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  • I M A G I N A T I O N C R E A T I V I T Y I N N O V A T I O N

    MAR 2016VOLUME VII, ISSUE 8

    Page 4

    SOURCES CONSULTED:http://www.alice-in-wonderland.net/, http://lewiscarrollsociety.org.uk/, http://www.victorianchildren.org/, http://www.victoriaspast.com/, http://www.logicmgmt.com/

    CREDITSTeaching Stage is published by the Noorda Theatre Center for Children and Youth at UVU. This issue was guest edited by Outreach Coordinator Kynsie Kiggins under the direction of executive editor Dr. John Newman. Graphic design by Jason Warren.

    QUESTIONS FOR WRITING OR DISCUSSION:

    Alice inWonderlandIn this issue:Page 2

    Lewis Carroll Victorian Etiquette for ChildrenPage 3Drama Activity for Younger Children: Yes, Lets!Drama Activity for Older Children: Frozen Pictures

    Page 4

    Questions for Writing and Discussion

    Plus:Handout #1, Flower Garden of GreatnessHandout #2, Alices DreamHandout #3, Reviewing the PlayHandout #4, Down the Rabbit Hole

    1. Why did Alice jump down the rabbit hole? What do you think she expected to find?

    Would you jump down a rabbit hole? Why or why not?

    2. Did Alice feel good about herself at the beginning of the play? What about at the end? Did Alice learn anything about herself?

    3. Alice is all alone in Wonderland. Have you ever felt lonely and scared? What can you do to feel better?

    4. Why does Alice have so much trouble explaining who she is?

    5. Which characters does Alice have the hardest time communicating with? Who do you have a hard time talking to?

    Which characters are easy for Alice to communicate with?

    Who is easy for you to talk to?

    6. What types of things does Alice know well? What does she still need to learn?

    7. How did Alice get back home? What did she learn while in Wonderland?

  • Page 2 Page 3

    WRITER LEWIS CARROLL

    Lewis Carroll was an English writer, photographer, and mathematician whose real name was Charles Lutwidge Dodgson. Lewis Carroll wrote Alice in Wonderland and its sequels Through the Looking-Glass and What Alice Found There.

    Charles Dodgson was the third of eleven children. As a child, he enjoyed making up stories, games, and puppet shows with his brothers and sisters. When he was 17, he was admitted to Oxford University where he studied mathematics, photography, art, theatre, religion, science, and literature. He graduated with honors in 1864. In 1857, Dodgson was hired as a teacher at Christ Church College in Oxford. When he was not teaching, he wrote poems and short stories under the pen name Lewis Carroll.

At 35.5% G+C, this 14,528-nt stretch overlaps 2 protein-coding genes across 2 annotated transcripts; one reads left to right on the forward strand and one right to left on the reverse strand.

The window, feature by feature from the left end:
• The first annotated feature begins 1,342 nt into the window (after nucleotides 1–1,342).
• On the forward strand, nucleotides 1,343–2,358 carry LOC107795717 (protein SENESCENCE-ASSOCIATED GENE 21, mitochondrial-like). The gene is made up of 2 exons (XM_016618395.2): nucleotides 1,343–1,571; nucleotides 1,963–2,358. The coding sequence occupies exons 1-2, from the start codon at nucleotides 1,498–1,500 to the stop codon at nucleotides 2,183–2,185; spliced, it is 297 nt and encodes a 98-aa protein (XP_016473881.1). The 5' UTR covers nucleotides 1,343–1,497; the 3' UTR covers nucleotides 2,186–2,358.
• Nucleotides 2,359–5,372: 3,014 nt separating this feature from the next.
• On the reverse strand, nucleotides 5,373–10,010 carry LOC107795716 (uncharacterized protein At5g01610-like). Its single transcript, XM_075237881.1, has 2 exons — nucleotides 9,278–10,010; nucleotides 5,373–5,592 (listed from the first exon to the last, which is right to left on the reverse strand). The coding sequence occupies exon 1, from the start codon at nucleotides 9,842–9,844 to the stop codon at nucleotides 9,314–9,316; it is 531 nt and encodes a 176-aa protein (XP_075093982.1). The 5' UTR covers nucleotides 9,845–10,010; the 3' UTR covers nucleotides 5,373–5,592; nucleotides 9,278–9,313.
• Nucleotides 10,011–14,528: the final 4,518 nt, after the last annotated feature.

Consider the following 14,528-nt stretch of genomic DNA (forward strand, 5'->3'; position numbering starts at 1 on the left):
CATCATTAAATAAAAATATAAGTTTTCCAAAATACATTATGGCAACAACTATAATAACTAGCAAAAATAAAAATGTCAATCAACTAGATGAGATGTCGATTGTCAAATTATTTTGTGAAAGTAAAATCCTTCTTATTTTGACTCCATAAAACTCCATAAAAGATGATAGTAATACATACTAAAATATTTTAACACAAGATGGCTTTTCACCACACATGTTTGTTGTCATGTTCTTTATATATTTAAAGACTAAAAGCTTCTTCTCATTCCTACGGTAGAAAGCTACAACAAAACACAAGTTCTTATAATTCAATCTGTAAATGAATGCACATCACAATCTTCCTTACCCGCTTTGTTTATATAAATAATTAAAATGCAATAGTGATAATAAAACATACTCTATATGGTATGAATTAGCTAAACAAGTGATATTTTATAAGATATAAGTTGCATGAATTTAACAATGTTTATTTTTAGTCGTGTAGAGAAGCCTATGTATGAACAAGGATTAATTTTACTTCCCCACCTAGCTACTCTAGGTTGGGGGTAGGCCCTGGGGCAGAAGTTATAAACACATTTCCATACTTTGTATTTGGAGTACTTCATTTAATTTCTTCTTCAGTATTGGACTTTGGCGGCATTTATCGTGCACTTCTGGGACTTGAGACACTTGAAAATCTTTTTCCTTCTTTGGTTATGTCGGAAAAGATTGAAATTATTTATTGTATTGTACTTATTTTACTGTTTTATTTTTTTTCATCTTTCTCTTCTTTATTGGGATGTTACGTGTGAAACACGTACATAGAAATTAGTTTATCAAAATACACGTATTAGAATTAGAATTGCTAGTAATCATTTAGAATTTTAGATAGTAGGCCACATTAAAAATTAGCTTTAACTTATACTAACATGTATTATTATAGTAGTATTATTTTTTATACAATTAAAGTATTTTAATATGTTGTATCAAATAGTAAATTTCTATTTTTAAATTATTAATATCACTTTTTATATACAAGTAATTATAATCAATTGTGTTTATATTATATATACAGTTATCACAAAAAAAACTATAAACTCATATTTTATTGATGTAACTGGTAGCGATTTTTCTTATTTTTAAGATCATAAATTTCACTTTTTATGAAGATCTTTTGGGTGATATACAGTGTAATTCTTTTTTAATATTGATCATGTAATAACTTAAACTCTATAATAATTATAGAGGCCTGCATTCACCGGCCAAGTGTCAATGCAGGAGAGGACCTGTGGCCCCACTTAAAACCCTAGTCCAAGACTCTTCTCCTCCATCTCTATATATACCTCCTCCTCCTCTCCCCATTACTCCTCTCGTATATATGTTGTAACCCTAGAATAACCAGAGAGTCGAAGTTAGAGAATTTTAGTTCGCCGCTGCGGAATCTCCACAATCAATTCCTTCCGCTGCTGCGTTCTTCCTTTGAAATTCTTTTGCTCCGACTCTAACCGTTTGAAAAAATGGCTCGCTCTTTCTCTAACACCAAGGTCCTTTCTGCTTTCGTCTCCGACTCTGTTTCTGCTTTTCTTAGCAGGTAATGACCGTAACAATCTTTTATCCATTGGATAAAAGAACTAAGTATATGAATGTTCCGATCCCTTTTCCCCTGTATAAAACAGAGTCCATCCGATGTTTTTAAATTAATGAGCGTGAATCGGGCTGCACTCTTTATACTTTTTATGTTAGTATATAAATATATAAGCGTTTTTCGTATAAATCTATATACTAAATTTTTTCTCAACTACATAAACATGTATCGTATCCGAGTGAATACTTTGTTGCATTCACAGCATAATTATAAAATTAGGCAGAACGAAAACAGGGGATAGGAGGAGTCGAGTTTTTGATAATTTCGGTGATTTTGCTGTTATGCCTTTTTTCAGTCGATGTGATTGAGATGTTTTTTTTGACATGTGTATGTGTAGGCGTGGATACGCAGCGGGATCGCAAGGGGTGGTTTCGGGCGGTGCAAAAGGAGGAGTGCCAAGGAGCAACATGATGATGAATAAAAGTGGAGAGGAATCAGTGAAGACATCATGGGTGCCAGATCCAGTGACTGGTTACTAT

While working at the college, he became good friends with the dean (similar to a vice-principal) and the deans family. One of the deans children was named Alice Liddell, and she was the inspiration for Alice in Wonderland.

    VICTORIAN ETIQUETTE FOR CHILDREN

    When Alice Liddell was growing up in Victorian England, there were a lot of rules she had to follow at home and at school. When Lewis Carroll first started telling Alice and her sisters the story of a little girl who followed a rabbit down a rabbit hole and entered a magical world, the sisters loved the story. Wonderland was a world where all the rules Alice and her sisters had to follow didnt exist, and everything was topsy-turvy, upside down, and backwards!

    Here are some of the rules the real Alice would have had to follow at home:

    Be seen and not heard. Act like a little lady, not like a girl. Behave like a grown-up at all times. Never question adults. Never run or talk loudly. Be clean and well-groomed at all times: hair combed, neat and clean clothes, no dirt under the nails, even when outside. Never frown in front of grownups.